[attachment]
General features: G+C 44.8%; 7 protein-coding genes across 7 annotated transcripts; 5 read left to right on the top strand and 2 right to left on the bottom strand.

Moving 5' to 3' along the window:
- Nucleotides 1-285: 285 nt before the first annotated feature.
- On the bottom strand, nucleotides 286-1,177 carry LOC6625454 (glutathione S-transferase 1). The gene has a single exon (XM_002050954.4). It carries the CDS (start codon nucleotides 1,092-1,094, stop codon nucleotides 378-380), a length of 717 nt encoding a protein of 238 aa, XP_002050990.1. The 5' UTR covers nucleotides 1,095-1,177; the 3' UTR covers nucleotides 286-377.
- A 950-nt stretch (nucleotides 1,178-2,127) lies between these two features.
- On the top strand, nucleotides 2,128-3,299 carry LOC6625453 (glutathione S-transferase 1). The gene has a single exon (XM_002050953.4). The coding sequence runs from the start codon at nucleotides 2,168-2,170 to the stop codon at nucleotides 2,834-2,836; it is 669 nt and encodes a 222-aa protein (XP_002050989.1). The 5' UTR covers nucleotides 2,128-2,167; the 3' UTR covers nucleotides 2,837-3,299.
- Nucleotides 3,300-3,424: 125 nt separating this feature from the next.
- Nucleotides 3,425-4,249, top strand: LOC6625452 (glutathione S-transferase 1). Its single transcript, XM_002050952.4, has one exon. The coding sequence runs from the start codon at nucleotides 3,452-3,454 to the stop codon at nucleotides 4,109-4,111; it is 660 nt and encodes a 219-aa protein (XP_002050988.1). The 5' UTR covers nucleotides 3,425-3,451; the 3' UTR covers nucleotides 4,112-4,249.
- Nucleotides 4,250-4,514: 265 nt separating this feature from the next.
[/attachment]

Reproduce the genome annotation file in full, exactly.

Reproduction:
General features: G+C 44.8%; 7 protein-coding genes across 7 annotated transcripts; 5 read left to right on the top strand and 2 right to left on the bottom strand.

Moving 5' to 3' along the window:
- Nucleotides 1-285: 285 nt before the first annotated feature.
- On the bottom strand, nucleotides 286-1,177 carry LOC6625454 (glutathione S-transferase 1). The gene has a single exon (XM_002050954.4). It carries the CDS (start codon nucleotides 1,092-1,094, stop codon nucleotides 378-380), a length of 717 nt encoding a protein of 238 aa, XP_002050990.1. The 5' UTR covers nucleotides 1,095-1,177; the 3' UTR covers nucleotides 286-377.
- A 950-nt stretch (nucleotides 1,178-2,127) lies between these two features.
- On the top strand, nucleotides 2,128-3,299 carry LOC6625453 (glutathione S-transferase 1). The gene has a single exon (XM_002050953.4). The coding sequence runs from the start codon at nucleotides 2,168-2,170 to the stop codon at nucleotides 2,834-2,836; it is 669 nt and encodes a 222-aa protein (XP_002050989.1). The 5' UTR covers nucleotides 2,128-2,167; the 3' UTR covers nucleotides 2,837-3,299.
- Nucleotides 3,300-3,424: 125 nt separating this feature from the next.
- Nucleotides 3,425-4,249, top strand: LOC6625452 (glutathione S-transferase 1). Its single transcript, XM_002050952.4, has one exon. The coding sequence runs from the start codon at nucleotides 3,452-3,454 to the stop codon at nucleotides 4,109-4,111; it is 660 nt and encodes a 219-aa protein (XP_002050988.1). The 5' UTR covers nucleotides 3,425-3,451; the 3' UTR covers nucleotides 4,112-4,249.
- Nucleotides 4,250-4,514: 265 nt separating this feature from the next.